DE CORDOBA: They’re named after the Knights Templars, a medieval order of warrior monks. But they are enormously violent. And what has happened is they used to be, their main source of income was trafficking marijuana, meth and cocaine. But they have branched out. And now they get by far, I think, much more of their income from all their different extortion rackets, which go from extorting avocados, to extorting iron ore mines to extorting forest products. But they extort also everybody. So, if you are from a national pharmacy chain and you want to open up a pharmacy in some town in Michoacan you’re going to have to make a payment there. The tortilla makers pay extortion to these guys, everybody does.
DUBNER: When’s the last time you had an avocado?
DE CORDOBA: I eat them most days. I love avocados.
DUBNER: Has this changed you consumption at all or no?
CORDOBA: No, I love eating avocados. As a matter of fact, I think I’m eating more since I went up there.
DUBNER: You don’t try to seek out kind of conflict-free avocados?
DE CORDOBA: There are no conflict-free avocados…No.
So if you live in the U.S. and you eat avocados – or mangos, or limes or other produce from Mexico – there’s a good chance that some of the money you paid supports a violent criminal gang. So that guacamole you’re eating? Made from blood avocados. So where’s the outrage over that? If we’re going to shed a tear over Marius the giraffe, how about we do the same for Maria Irene Villanueva, the preacher’s daughter who was allegedly murdered by the Mexican gang because her father didn’t pay his avocado protection money? The animal-rights movement has gained a lot of strength in recent years, and most of us would agree that’s a good thing. Some people have given up eating animals entirely to honor that movement. But the closer you look at what we eat – and what we consume, more generally – the more confusing the moral calculus becomes. So should we stop eating avocados and mangoes and limes, too? Jose de Cordoba, the Wall Street Journal reporter in Mexico, he doesn’t think so.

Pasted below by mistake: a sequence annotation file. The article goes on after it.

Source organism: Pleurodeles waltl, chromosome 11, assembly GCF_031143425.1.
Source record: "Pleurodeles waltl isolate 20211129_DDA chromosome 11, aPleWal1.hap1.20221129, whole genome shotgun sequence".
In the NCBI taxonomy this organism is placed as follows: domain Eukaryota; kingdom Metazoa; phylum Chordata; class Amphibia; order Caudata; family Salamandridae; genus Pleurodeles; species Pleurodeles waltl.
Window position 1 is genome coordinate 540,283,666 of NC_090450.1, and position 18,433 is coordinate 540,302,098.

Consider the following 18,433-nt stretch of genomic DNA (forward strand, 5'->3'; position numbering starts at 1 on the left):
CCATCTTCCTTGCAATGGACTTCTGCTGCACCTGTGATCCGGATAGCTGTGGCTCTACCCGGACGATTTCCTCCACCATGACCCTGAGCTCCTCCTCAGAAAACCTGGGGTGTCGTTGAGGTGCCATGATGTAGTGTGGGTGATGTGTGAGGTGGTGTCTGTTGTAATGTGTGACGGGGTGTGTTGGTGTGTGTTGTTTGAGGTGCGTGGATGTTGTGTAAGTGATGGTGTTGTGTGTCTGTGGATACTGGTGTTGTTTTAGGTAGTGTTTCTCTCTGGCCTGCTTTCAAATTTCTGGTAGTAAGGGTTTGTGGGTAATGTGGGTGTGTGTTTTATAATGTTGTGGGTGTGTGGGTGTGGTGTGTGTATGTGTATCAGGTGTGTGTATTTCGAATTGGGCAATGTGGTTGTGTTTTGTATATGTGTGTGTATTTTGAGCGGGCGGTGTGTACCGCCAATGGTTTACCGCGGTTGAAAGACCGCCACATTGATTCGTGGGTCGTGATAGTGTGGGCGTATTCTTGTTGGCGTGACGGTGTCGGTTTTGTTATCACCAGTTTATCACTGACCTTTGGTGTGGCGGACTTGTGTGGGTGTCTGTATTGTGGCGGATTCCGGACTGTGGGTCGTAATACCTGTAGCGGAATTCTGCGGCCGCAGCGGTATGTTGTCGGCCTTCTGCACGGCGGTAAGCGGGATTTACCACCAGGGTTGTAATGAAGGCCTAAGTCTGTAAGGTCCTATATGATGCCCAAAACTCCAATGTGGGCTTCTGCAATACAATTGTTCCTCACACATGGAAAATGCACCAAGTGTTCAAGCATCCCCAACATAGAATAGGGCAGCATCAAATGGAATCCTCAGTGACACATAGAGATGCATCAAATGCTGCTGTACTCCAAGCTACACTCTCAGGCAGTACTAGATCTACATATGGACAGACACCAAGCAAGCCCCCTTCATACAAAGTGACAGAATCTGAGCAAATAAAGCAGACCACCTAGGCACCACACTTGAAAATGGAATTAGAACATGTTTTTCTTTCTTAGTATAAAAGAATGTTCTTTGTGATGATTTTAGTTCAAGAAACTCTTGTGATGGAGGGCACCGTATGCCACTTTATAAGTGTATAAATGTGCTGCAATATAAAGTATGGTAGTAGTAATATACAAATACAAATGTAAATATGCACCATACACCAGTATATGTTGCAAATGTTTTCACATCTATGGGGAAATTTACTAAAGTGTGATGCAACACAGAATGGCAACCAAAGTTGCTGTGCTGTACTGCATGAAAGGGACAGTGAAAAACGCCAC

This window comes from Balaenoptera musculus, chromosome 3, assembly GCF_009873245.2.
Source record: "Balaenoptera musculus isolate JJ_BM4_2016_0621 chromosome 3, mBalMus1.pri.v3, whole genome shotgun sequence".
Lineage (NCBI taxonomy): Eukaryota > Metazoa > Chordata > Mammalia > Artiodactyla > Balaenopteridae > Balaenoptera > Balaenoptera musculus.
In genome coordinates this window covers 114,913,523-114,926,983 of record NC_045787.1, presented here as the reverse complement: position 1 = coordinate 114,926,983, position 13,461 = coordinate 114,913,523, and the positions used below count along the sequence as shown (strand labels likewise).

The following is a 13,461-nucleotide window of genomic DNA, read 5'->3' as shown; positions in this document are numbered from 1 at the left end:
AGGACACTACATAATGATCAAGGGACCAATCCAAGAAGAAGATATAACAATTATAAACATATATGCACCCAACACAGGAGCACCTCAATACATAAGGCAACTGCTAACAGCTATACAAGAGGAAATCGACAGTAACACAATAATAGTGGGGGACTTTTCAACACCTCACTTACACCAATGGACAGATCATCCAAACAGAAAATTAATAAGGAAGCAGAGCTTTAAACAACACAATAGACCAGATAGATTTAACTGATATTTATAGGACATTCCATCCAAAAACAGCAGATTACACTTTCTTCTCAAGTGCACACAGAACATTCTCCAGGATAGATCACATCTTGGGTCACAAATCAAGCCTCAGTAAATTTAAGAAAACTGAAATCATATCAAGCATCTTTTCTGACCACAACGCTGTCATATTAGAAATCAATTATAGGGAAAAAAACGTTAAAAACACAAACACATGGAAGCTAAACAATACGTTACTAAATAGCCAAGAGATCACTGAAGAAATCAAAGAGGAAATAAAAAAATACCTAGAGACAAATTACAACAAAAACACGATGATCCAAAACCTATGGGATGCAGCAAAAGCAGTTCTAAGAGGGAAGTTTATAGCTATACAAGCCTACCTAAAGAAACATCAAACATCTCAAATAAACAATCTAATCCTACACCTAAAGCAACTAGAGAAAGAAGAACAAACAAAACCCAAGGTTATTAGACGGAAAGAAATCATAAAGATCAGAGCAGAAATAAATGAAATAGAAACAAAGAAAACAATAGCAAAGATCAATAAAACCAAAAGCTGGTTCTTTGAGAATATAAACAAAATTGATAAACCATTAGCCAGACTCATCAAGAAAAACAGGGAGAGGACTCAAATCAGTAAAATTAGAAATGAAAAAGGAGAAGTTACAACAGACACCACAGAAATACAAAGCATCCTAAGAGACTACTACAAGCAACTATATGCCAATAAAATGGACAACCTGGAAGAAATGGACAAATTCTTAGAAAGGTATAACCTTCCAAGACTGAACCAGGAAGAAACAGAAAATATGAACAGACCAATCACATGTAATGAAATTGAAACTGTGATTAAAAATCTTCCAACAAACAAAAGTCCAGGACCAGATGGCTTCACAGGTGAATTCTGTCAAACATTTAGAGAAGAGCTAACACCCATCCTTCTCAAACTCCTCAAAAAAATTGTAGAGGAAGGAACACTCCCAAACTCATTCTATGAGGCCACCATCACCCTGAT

DE CORDOBA: If you do that you’re going to be — como se llama? — throwing a hell of a lot of people out of business in Mexico. And they, you know, that’s about the only business that, in that area that is, you know, the one and only business. I really do think it’s a Mexican problem. I don’t think the U.S. consumer should, you know, have to carry the weight of Mexico’s blood avocados on their shoulders, or whatever. You know, I mean, Mexico has to get its act together in terms of justice, in terms of being a state of law, you know. You can’t allow these guys to run around and do this extortion.
LEVITT: I really think of the market as somehow getting me out of any moral obligation.
That’s Steve Levitt again.
LEVITT: I mean when I go to the store, if the grocery store wants to sell me meat at some price then the world’s too complicated for me to try to figure out every transaction along the way and whether it was fair and whether it was fair to the people or the animals, and so I just figure that’s the problem someone else has got to work out — the government, or the producers, or the ethicists. They figure out what’s right and wrong. And then, I feel like if I am doing a market transaction, I don’t really need necessarily to feel any guilt about it.
DUBNER: Alright, so let me ask you this: Person A, not you, not me, Person A walks into a restaurant and has a choice between eating, let’s say, some chicken that has been raised and slaughtered in a traditional manner, meaning it is not happy meat, right. It hasn’t had the most wonderful chicken life ever. Have a choice between eating the chicken that may have suffered or the guacamole made from the avocados which have an extortion tax built in, some of which money went to criminals who may have tortured, killed, kidnapped, raped the people associated with growing avocados. What’s a person to do?
LEVITT: Well, my basic answer, which is a horrible answer, which people will hate, is that any individual person can’t really do anything. And…
DUBNER: That’s not what Gandhi said.